Danny Valencia made his major league debut in 2010 with the Minnesota Twins. During his first season on the grand stage the Cuban-American of the Jewish faith hit .371 against lefthanded pitching and in total finished with a .311 batting average that season. Valencia finished third in the Rookie of the Year balloting that year.
During his major league career which spanned nine years, the infielder hit a respectable .268 with 96 roundtrippers and 368 runs batted in. The Miami native also compiled a WAR of 6.2 before he called it a day. Valencia who is making his WBC debut with the Israelis was a catalyst for the team in the Olympics going yard three tines and driving in seven runs in 18 at bats.
In what looks like his swan song as a player the slugger is looking to go out with a performance worthy of ending what has been a solid career.
Danny Valencia me habló sobre cómo su experiencia en Grandes Ligas lo ha ayudado en el @WBCBaseball y de como su padre cubano le enseñó a jugar pelota. #pelotacubana #WBC2023 pic.twitter.com/KiiiXsOxxr— Yusseff305 🇨🇺🇺🇲 (@yusseff305) March 14, 2023
You represented Israel in the Olympics and now you are representing them in the World Baseball Classic. Compare the level of play in the two events?
They are two completely different events and obviously the Olympics was a great experience, but only six teams compete in that tournament. The WBC is like the World Cup of baseball. This tournament in my opinion is more prestigious plus being in Miami and facing all these talented teams from Latin America makes the event second to none.
I would also like to add that the WBC is a step up in the level of talent. In Tokyo we played against prospects and former MLB players as apposed to in Miami where we are facing seasoned professionals and major league stars.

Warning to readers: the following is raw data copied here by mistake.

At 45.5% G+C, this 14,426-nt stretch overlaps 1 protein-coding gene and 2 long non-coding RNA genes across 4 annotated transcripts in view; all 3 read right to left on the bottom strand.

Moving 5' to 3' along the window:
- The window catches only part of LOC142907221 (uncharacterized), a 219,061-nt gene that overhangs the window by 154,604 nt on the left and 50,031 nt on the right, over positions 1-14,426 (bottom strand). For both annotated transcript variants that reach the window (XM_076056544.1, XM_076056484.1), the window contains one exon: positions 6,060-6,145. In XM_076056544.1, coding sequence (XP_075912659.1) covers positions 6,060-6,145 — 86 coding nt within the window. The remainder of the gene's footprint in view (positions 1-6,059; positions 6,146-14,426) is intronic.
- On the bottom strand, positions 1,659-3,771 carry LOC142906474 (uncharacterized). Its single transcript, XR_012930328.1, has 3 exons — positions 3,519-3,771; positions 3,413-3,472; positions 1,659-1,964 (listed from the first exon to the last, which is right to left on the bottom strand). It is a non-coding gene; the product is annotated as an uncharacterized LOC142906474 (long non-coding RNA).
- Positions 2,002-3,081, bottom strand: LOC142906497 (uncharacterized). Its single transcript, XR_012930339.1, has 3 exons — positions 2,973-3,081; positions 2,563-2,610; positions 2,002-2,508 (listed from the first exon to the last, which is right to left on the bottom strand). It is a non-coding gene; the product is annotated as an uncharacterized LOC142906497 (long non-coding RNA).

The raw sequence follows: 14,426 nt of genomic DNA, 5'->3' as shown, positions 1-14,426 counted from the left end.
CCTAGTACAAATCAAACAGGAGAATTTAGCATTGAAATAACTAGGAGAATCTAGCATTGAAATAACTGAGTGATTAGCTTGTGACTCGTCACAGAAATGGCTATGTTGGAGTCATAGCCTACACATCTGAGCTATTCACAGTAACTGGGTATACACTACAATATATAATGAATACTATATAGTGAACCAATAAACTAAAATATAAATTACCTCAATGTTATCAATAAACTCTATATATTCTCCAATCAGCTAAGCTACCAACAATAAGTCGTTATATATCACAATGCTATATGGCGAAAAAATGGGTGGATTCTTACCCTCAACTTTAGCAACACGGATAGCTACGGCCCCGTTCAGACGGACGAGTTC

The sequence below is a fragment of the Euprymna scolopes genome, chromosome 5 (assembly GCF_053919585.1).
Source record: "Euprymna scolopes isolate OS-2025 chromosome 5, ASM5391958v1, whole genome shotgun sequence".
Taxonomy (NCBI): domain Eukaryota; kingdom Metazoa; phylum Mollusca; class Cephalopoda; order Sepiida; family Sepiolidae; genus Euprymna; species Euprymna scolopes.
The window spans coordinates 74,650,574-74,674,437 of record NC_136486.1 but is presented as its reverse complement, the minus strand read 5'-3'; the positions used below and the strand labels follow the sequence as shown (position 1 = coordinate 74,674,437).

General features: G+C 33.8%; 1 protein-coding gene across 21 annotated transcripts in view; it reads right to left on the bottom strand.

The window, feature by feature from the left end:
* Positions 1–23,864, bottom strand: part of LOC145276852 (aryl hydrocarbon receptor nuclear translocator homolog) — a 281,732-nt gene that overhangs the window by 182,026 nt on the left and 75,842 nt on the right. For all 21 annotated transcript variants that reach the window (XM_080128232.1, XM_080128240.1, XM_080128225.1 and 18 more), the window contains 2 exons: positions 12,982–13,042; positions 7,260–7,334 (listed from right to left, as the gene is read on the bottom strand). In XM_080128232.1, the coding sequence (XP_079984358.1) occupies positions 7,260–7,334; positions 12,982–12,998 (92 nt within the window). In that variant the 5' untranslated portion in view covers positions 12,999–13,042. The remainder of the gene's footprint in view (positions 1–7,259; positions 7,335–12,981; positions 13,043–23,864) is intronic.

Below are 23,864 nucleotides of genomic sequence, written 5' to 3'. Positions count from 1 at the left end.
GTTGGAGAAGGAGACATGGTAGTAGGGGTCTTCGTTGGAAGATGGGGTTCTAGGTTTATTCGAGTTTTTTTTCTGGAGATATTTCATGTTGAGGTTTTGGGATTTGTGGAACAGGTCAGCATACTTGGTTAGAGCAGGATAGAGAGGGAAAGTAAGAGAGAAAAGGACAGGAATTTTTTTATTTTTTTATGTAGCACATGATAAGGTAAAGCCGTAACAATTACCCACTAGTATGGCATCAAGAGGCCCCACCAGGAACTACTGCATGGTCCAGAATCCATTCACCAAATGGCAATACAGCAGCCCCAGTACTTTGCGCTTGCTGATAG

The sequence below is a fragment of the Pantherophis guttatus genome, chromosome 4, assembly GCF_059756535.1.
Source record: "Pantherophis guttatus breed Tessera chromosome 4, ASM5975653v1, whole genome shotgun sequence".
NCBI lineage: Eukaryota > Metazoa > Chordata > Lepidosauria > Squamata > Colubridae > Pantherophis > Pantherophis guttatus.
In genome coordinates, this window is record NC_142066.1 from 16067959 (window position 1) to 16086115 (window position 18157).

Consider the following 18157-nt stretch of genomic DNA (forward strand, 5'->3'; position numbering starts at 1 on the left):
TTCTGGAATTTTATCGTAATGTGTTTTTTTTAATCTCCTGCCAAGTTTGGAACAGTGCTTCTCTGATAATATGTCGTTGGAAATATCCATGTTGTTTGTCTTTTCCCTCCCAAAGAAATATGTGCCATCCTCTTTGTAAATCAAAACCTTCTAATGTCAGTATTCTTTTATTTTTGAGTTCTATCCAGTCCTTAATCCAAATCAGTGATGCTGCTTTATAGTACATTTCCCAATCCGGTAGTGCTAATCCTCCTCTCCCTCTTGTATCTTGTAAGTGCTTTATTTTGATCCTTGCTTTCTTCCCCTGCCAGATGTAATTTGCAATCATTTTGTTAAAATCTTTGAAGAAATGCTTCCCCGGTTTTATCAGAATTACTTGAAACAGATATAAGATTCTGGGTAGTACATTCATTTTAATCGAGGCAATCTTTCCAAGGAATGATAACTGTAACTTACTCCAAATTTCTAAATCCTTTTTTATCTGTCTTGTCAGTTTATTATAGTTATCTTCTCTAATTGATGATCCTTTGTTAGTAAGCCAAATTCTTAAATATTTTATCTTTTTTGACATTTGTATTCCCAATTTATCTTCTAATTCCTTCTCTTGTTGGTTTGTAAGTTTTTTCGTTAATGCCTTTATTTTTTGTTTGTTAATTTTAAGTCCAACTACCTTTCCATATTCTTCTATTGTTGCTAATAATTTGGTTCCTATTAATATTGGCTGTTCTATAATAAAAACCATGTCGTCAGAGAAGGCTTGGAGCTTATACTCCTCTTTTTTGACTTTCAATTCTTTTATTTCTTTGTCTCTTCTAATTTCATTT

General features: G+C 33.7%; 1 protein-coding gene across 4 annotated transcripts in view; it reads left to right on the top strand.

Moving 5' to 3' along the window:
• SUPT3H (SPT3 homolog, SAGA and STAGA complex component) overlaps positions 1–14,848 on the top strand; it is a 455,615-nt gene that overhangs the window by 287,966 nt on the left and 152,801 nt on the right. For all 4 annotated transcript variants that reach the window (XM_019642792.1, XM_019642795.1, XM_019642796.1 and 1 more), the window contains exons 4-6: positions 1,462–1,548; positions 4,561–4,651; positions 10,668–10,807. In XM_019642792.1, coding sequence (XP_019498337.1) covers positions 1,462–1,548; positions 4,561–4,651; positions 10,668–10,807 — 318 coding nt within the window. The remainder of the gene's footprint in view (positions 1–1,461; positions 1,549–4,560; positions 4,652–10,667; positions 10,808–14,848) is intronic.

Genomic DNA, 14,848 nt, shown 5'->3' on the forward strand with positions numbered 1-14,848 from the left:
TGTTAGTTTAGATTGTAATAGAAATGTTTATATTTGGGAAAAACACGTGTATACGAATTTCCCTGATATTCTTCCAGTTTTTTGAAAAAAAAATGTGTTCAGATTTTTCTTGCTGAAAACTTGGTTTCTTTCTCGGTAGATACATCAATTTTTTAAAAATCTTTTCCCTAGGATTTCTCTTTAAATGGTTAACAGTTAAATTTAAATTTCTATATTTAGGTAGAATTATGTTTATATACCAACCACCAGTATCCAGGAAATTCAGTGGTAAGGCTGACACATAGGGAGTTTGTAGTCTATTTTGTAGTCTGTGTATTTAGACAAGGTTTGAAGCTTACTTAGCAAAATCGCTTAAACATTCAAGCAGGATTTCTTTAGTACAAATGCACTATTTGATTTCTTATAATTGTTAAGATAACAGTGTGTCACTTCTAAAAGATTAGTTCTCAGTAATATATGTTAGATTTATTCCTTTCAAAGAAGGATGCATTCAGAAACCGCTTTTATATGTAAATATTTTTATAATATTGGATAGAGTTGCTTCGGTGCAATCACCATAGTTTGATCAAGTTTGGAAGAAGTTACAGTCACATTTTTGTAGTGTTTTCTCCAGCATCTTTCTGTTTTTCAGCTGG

Being of Cuban descent and of the Jewish faith, how does it feel to play in front of those two groups of people, which are prevalent in Miami?
I feel embraced by both of these cultures. This tournament is to promote inclusiveness and being able to play for Israel is a big part of this. Also being of Cuban heritage, which is where I get my baseball skill via my father makes me feel very proud.
How has your major league experience helped you in this tournament?
Being that I’m used to playing in loud environments, no situation gets too big for me and I can make sense of a somewhat chaotic atmosphere. Playing in the Majors also gave the pedigree that allows me to exploit certain weaknesses in some of the young pitchers in this tournament.
The Cuban Baseball Federation has finally allowed MLB players to participate with team Cuba. What is your take on these developments?
I think it’s amazing and we should see a lot more of it. Cuba is a baseball playing country and it has a ton of talented players. To be frank with their full squad they are as good as anyone in the tournament. It is a sad situation and a shame that Cuban players have had to go through so much to play for their country.